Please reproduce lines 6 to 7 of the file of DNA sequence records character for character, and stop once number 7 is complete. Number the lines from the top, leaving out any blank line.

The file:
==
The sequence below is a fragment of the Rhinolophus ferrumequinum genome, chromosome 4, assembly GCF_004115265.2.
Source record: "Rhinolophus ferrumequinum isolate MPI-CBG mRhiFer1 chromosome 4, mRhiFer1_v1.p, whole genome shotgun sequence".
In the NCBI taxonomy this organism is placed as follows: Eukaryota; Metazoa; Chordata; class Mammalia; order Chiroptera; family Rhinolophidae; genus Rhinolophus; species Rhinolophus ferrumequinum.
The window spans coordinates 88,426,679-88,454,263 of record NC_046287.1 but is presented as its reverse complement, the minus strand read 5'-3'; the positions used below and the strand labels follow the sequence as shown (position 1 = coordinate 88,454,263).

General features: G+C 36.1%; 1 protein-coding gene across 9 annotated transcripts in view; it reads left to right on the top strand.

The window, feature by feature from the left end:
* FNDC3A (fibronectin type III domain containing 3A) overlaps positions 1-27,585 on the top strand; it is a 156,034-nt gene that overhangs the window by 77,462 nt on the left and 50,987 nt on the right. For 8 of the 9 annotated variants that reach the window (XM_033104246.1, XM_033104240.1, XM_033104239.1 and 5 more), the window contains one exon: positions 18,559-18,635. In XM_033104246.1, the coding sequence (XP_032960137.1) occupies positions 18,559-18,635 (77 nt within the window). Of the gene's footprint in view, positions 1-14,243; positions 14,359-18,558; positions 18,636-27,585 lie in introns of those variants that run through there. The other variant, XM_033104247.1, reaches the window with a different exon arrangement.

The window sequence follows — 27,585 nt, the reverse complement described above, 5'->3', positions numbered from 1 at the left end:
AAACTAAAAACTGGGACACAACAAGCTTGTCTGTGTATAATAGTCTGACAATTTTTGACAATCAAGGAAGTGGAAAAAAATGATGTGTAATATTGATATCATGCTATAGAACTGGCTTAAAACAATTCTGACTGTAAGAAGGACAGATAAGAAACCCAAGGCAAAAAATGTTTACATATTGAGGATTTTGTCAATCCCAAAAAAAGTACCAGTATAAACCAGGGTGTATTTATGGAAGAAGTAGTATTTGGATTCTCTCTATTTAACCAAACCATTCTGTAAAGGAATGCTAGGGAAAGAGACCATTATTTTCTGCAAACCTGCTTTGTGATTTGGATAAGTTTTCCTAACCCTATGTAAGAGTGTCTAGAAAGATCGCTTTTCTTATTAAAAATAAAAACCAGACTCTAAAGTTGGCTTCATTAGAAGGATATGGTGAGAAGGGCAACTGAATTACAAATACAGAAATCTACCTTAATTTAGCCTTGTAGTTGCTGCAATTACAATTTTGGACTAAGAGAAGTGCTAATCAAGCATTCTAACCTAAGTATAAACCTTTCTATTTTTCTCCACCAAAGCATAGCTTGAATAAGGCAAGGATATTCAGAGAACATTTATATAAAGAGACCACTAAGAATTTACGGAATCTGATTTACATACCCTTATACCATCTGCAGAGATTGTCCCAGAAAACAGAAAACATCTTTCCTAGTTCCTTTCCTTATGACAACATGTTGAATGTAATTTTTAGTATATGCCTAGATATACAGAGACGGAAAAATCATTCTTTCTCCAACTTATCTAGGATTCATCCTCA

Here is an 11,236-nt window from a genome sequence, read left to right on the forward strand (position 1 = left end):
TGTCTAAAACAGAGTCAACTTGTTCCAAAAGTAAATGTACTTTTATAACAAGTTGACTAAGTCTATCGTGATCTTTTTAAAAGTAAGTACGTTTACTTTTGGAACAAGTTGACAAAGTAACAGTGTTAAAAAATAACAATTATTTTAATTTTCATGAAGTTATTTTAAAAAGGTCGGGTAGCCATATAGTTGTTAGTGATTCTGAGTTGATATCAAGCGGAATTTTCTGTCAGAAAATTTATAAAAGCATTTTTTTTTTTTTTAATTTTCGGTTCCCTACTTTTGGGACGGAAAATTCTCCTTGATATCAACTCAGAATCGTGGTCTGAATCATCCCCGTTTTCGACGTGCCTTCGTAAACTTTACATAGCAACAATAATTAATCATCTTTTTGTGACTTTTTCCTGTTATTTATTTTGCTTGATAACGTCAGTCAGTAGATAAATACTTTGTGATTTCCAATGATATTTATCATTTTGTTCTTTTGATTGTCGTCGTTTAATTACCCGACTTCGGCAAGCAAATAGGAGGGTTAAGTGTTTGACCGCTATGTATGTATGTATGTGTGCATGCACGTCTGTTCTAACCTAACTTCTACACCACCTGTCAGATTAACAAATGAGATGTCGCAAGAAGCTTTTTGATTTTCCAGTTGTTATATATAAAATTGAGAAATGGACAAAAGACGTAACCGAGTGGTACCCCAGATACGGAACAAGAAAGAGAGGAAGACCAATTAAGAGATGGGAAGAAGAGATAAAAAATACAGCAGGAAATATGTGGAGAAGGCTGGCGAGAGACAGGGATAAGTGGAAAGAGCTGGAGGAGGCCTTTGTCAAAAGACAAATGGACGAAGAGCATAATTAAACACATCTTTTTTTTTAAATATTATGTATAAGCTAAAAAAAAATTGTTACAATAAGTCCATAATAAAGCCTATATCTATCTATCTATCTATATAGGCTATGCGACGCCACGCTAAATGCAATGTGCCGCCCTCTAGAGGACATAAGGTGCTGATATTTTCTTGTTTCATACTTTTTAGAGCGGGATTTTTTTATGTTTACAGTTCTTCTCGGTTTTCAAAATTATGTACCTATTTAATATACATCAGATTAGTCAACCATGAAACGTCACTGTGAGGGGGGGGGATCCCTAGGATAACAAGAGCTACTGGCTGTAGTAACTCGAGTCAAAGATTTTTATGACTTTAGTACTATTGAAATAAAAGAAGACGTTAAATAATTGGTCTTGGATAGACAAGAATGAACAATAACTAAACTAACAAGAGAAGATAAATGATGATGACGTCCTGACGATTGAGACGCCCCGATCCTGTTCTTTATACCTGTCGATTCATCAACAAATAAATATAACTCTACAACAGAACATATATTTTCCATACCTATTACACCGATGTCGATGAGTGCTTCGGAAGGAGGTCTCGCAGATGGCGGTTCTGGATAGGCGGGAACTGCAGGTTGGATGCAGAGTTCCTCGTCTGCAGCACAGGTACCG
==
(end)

The window, feature by feature from the left end:
* FNDC3A (fibronectin type III domain containing 3A) overlaps positions 1-27,585 on the top strand; it is a 156,034-nt gene that overhangs the window by 77,462 nt on the left and 50,987 nt on the right. For 8 of the 9 annotated variants that reach the window (XM_033104246.1, XM_033104240.1, XM_033104239.1 and 5 more), the window contains one exon: positions 18,559-18,635. In XM_033104246.1, the coding sequence (XP_032960137.1) occupies positions 18,559-18,635 (77 nt within the window). Of the gene's footprint in view, positions 1-14,243; positions 14,359-18,558; positions 18,636-27,585 lie in introns of those variants that run through there. The other variant, XM_033104247.1, reaches the window with a different exon arrangement.